The problem is that when you are a starting pitcher in the MLB, a seven-inning, two run performance should not be a “massive improvement.” And when you have the track record of Clay Buchholz, it should be almost expected. So the question is, where is the outrage?

Don’t tell me that the outrage is there. Buchholz’s numbers this year are so bad that John Lackey wouldn’t touch them.  Just for the sake of comparison, at the beginning of June last year, John Lackey’s ERA was 7.60 (scarcely worse than Buchholz’s today)…and he had actually been injured! While Lackey is reviled throughout the city of Boston, Buchholz sparks concern but is certainly far from scorned.  So the question is, why?

There is no simple answer, though there are many contributing factors. Buchholz is a native son, not a big name free agent. Buchholz has traditionally kept his head down, not thrown fits. But the biggest reason? Buchholz remains so far down on the list of problems facing the Red Sox that it almost doesn’t bear talking about.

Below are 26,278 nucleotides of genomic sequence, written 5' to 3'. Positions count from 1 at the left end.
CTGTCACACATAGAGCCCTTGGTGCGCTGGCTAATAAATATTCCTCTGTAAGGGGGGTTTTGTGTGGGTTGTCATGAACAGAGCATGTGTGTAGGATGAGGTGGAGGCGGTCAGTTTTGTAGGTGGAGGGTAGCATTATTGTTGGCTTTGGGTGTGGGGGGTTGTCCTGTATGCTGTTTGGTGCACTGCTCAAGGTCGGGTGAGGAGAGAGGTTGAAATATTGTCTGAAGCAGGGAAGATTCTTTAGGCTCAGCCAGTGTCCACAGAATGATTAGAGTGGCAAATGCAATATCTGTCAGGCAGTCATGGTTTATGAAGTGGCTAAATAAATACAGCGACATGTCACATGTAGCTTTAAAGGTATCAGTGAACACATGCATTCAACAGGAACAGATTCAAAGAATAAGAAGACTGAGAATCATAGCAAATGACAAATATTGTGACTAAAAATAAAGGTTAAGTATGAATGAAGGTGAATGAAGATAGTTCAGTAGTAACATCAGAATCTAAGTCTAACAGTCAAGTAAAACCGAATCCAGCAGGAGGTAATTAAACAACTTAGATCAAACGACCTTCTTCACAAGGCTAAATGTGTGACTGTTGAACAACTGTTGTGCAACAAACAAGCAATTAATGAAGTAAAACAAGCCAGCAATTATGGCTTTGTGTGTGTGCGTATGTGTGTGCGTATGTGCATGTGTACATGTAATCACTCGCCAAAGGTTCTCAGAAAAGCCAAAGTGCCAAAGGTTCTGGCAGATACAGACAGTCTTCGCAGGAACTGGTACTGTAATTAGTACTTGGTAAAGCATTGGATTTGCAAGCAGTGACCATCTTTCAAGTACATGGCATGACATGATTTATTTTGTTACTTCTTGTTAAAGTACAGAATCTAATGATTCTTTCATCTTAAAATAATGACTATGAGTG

It’s true! This is a team that now has all three starting outfielders on the DL, with no return in sight for any of them.  This is a team that had to be galvanized into cohesion by their aging DH, a man who is himself angry about his own contract situation. This is a team whose ace pitcher has been booed as much as cheered this season. This is a team whose closer either gives up no runs or five. This is a team whose manager is basically a self-parody of a guy who belongs in a buddy cop movie or something (but definitely not managing a baseball team–unless, say, it’s in a movie like Little Big League or Rookie of the Year or Angels in the Outfield, in which case I think we can ALL agree that Bobby Valentine would have been AWESOME in any of those).